Fatigue can be traced to many possible causes

Health matters

Posted: Wednesday, May 16, 2001

One of the most common health complaints in our society is fatigue. With the perception that we have to "do it all," some of us drive ourselves until we collapse in exhaustion. Sound familiar?

We work, play, raise children, take care of our domestic chores and often deprive ourselves of sleep in order to accomplish even the basics of life. Then we might down several cups of coffee or tea to be able to function through the next day. In time, this leads to a chronic pattern of fatigue and probably other health issues.

One of the first determinations the practitioner needs to make is whether the patient is actually suffering from low energy, or whether it is just the patient's perception that they should be able to do yet even more. For example, it may be normal to have lower energy for a time in the afternoon. In societies where siestas are practiced, employees are actually more productive. It is healthy to start winding down in the evening after a long day. People who push through their natural biorhythms end up not being able to sleep and burn up their energy reserves, until they can no longer function well or maybe even barely get out of bed.

Diet and poor eating habits are two of the main causes of fatigue. If the digestive function is weakened through irregular eating times, eating too much or too little, or eating too many hard-to-digest foods, you won't get the proper nutrition you need from foods. Even if you follow a healthy diet, it may be advisable to take a daily supplement to ensure you are getting everything you need. Eating disorders are exceptionally hard on the digestive system and unfortunately are all too common.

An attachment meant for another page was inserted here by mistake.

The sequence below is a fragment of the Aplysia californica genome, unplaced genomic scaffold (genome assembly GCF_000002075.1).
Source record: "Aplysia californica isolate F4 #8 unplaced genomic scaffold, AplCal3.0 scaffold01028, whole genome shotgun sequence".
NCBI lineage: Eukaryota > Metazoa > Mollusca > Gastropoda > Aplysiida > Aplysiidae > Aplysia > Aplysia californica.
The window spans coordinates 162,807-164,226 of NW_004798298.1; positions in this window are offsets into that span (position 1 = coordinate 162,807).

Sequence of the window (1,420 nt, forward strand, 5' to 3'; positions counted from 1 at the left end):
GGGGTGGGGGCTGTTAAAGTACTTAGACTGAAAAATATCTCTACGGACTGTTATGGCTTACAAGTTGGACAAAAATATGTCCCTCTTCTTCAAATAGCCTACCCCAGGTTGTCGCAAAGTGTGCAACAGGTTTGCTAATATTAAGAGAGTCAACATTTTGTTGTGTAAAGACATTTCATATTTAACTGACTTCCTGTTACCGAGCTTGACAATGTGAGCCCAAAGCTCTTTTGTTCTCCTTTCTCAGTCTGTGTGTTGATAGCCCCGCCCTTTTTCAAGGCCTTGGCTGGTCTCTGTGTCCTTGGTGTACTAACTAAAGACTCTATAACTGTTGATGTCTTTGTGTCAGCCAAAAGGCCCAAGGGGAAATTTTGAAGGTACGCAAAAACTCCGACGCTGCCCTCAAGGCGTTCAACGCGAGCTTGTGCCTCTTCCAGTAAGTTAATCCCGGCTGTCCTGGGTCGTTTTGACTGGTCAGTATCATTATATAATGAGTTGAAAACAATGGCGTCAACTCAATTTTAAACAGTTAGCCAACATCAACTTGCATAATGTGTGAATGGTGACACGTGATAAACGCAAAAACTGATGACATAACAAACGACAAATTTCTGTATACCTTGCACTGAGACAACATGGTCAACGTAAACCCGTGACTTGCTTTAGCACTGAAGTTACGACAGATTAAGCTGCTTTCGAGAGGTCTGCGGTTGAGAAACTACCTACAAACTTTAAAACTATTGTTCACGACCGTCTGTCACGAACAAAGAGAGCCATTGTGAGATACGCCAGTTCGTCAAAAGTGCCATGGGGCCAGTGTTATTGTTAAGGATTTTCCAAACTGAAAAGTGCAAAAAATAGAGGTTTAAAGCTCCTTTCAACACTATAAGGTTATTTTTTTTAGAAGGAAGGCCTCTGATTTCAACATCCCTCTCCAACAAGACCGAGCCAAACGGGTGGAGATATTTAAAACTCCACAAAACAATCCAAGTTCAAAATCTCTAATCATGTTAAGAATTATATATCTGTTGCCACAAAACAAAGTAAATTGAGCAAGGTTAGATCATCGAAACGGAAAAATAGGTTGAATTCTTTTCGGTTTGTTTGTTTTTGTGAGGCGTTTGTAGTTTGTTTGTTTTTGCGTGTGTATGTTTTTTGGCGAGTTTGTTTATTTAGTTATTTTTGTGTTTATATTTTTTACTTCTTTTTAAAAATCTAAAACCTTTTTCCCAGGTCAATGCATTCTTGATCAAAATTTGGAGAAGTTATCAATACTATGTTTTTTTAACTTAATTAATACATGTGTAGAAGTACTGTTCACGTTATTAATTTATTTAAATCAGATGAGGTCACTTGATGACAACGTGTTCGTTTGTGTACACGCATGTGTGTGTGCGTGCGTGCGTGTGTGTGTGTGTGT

Overwork, either mental or physical, is another common cause of fatigue. Long hours, a stressful work environment, or standing for long periods of time uses up energy reserves and can lead to chronic tiredness. Physical overexertion from sports activities can also play a role in low energy.

In Chinese medicine, there are 22 diagnosis for fatigue, and often the patterns combine to make it even more complex.

Your practitioner will want to know when the fatigue is most pronounced, whether it can be alleviated with rest, your emotional state, whether it's better or worse with exercise, and how your digestive system is functioning. They will also want to know about excessive blood loss, especially during your menstrual cycle, your sleep patterns and whether you tend to be cold, among other symptoms.

Often adequate rest is the only treatment required to restore energy. Acupuncture is very effective in treating fatigue, but the patient must be cautioned not to immediately burn up any new-found energy. Often people who to tend to push themselves will do just that, which led to fatigue in the first place.

If you must work long hours, try to lay down and rest briefly sometime between 1 and 3 p.m. Eat at regular times, get mild exercise, and ensure you get adequate quantity and quality of sleep. Excessive consumption of sugar, alcohol, fats, caffeine and highly-processed foods deplete energy. Avoid things you suspect are allergens.

Fatigue can be an early symptom of diabetes, anemia, hypothyroidism, cancer, or other diseases, so be sure to see your doctor to rule out serious causes.

Valerie DeLaune, LAc, is an acupuncture and massage specialist in Juneau.

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